Get To It

A recent article in Time magazine recounts what is probably the most important discovery in the history of NASCAR. In 1960, Junior Johnson, already a famous moonshine runner and racer, entered his first Daytona 500. That year Johnson's car, a Chevy, was unable to keep up with the Pontiacs of his opponents, so he began looking for a way to overcome the disadvantage.

That's when Johnson became what physics professor Diandra Leslie-Pelecky calls an "intuitive physicist." In practice, Johnson discovered that his slower Chevy was capable of keeping up with the Pontiacs if he kept it close to their rear bumpers. In his words, "the air was creating a situation, a slipstream type of thing." (I love it when brilliant people speak plainly.)

Johnson's theory was so correct it led him to victory lane. Toward the end of the race the lead car lost its rear windshield due to the low air pressure caused by Johnson. This new discovery, called drafting, changed the racing world.

What I love about this is the fact that Johnson's discovery didn't happen in a lab. This wasn't some guy in a white coat or a mathematician hunched over a calculator. It was simply necessity giving birth to invention. Johnson didn't care about the physics. He just wanted to go faster. He was simply driven (lame pun).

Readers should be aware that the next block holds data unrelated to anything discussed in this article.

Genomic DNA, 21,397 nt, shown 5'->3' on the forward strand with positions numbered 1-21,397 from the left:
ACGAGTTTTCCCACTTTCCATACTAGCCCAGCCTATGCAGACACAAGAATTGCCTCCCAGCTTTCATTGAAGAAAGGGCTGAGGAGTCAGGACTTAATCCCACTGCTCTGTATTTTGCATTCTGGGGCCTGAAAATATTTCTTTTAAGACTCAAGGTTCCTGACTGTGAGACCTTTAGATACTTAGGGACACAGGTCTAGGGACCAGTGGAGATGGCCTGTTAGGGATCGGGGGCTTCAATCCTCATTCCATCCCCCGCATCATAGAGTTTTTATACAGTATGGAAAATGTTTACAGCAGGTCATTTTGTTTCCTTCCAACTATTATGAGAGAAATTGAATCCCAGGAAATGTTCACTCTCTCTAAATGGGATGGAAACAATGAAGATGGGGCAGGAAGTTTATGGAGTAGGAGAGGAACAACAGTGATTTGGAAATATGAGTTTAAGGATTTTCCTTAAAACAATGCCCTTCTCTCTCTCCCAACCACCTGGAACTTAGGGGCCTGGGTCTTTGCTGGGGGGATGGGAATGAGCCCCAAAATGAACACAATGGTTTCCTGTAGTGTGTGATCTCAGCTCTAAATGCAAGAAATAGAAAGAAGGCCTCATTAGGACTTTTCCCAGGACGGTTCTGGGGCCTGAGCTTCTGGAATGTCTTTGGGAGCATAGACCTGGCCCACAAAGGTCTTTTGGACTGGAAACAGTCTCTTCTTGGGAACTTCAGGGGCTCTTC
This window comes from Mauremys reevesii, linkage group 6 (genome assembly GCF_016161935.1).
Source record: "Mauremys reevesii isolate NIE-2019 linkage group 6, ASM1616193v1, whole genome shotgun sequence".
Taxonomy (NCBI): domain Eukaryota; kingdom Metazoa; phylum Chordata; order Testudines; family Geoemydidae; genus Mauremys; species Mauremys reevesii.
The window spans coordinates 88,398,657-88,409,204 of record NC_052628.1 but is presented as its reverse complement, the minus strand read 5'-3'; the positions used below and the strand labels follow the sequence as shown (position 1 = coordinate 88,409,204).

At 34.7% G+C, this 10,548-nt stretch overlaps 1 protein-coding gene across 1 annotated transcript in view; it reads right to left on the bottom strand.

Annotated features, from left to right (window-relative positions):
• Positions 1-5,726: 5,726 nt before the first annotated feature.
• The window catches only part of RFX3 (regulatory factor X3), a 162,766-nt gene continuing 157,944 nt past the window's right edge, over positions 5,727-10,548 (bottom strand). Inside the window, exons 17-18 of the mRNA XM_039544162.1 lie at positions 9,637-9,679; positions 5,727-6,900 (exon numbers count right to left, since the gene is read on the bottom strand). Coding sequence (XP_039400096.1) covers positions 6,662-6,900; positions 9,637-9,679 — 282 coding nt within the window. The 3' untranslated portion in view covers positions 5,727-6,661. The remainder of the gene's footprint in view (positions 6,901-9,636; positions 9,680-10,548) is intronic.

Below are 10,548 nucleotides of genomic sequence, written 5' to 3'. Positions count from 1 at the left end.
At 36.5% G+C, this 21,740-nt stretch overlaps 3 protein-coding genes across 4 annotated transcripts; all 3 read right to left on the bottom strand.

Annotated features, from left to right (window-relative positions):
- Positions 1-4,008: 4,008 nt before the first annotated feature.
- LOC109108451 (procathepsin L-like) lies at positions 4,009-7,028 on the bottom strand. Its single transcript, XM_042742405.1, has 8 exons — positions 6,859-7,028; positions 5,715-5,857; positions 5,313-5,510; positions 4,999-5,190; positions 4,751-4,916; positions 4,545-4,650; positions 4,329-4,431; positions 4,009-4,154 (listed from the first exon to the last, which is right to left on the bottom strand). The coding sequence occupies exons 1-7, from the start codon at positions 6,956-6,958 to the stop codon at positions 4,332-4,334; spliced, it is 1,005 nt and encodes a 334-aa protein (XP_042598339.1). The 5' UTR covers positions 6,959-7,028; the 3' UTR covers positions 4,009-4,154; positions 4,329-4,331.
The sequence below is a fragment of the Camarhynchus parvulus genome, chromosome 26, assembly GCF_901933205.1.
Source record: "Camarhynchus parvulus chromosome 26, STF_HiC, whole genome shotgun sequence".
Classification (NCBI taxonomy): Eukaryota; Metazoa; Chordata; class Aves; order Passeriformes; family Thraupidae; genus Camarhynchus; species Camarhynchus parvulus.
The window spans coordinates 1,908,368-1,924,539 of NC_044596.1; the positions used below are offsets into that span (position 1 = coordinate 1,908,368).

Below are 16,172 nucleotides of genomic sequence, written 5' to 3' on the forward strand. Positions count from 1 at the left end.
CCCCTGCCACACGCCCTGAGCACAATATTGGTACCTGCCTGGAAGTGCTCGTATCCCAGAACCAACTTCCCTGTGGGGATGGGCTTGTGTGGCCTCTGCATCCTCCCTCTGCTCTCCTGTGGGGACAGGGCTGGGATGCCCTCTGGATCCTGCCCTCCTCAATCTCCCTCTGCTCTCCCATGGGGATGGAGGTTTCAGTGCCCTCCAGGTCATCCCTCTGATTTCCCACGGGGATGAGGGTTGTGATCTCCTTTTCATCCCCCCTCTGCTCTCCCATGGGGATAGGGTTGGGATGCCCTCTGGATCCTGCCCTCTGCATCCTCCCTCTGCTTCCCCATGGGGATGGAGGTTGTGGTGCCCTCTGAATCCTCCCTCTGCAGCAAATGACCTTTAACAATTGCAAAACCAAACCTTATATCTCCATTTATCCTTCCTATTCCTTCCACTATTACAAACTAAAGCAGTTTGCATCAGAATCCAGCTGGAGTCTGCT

We can learn a lesson from NASCAR. This morning we'll be looking at a couple passages that call on us to seek out more speed. Like the writer of Hebrews puts it, "let us throw off everything that hinders and the sin that so easily entangles, and let us run with perseverance the race marked out for us" (Hebrews 12:1).

The Good News for us in bad times is this: we don't have to just sit still. We are not helpless. There are things for us to be doing. And we are called on to seek out more and more ways to do the work that God is calling us to do.